- Author: Andrew Mason Sutherland
It's that time of year again: termite swarm season! Western subterranean termites, Reticulitermes hesperus (species complex), produce reproductive swarms during calm sunny periods immediately following the first autumn rains. This is especially pronounced in the San Francisco Bay Area and parts of the Sacramento Valley, where mature termite colonies across a broad region may swarm simultaneously en masse, filling the air with termites fluttering their gossamer wings and filling social media discussions with wonder, horror, confusion, and dread.
What should you do? If observing a swarm on your property, especially if near your home or other structures, you can hire a professional termite company for a detailed inspection. Make sure to photograph or otherwise note the swarm location so that the inspector can start there. Even if you don't see swarms on your property, regular (every three to five years) inspections will help detect infestations before they cause significant damage and prevent future infestations. There are several proven management strategies for termites; review UC IPM's Pest Notes: Subterranean Termites.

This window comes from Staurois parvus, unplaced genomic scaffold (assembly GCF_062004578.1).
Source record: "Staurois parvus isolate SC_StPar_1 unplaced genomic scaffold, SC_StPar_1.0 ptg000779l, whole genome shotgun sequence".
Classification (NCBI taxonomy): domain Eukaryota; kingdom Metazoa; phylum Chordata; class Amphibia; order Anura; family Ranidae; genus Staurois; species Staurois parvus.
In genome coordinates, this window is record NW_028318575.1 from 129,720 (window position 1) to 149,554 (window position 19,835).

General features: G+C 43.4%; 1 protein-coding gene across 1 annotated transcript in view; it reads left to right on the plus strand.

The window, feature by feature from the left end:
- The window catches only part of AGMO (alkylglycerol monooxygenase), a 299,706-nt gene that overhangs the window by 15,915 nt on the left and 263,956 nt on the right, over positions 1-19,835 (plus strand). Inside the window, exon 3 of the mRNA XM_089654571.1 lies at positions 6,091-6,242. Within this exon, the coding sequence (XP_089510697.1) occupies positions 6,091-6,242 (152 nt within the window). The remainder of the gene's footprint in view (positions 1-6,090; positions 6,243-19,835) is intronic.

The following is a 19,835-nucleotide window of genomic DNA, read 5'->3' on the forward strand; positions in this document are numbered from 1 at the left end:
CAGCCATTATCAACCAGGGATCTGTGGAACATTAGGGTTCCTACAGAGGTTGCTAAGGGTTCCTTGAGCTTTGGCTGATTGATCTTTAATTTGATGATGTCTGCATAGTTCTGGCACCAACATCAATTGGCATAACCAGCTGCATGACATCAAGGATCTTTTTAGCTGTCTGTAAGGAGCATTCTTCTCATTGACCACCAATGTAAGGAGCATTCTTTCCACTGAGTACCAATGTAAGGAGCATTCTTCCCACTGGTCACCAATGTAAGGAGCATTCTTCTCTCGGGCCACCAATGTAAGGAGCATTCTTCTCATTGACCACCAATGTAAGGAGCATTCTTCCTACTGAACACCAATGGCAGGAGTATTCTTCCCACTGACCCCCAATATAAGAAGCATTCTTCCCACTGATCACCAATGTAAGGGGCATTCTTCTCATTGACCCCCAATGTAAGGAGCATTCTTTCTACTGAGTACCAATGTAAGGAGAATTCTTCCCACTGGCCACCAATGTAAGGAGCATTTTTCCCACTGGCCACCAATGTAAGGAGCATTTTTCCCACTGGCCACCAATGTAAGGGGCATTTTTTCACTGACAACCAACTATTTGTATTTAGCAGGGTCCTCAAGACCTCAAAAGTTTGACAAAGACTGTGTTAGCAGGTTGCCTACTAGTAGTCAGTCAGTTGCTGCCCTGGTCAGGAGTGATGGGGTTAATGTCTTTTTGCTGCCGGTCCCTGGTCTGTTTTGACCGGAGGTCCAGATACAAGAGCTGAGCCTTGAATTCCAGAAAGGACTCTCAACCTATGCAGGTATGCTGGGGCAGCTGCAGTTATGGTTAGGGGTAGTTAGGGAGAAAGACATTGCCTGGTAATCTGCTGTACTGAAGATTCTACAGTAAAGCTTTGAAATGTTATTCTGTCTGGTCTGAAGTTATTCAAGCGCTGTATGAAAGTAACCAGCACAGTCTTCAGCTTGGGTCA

For now, perhaps we can all appreciate the wonder of this natural spectacle. Winged termites are great sources of food for birds, lizards, other insects, and spiders. Termites also provide important ecosystem services, such as decomposition of wood and fallen leaves, contribution to soil structure formation, enhancement of water infiltration in soil, and facilitation of nutrient availability to plants. Furthermore, western subterranean termites are native to California and have been here long before we built wooden structures on top of their colonies. (Termite) love is in the air!/div>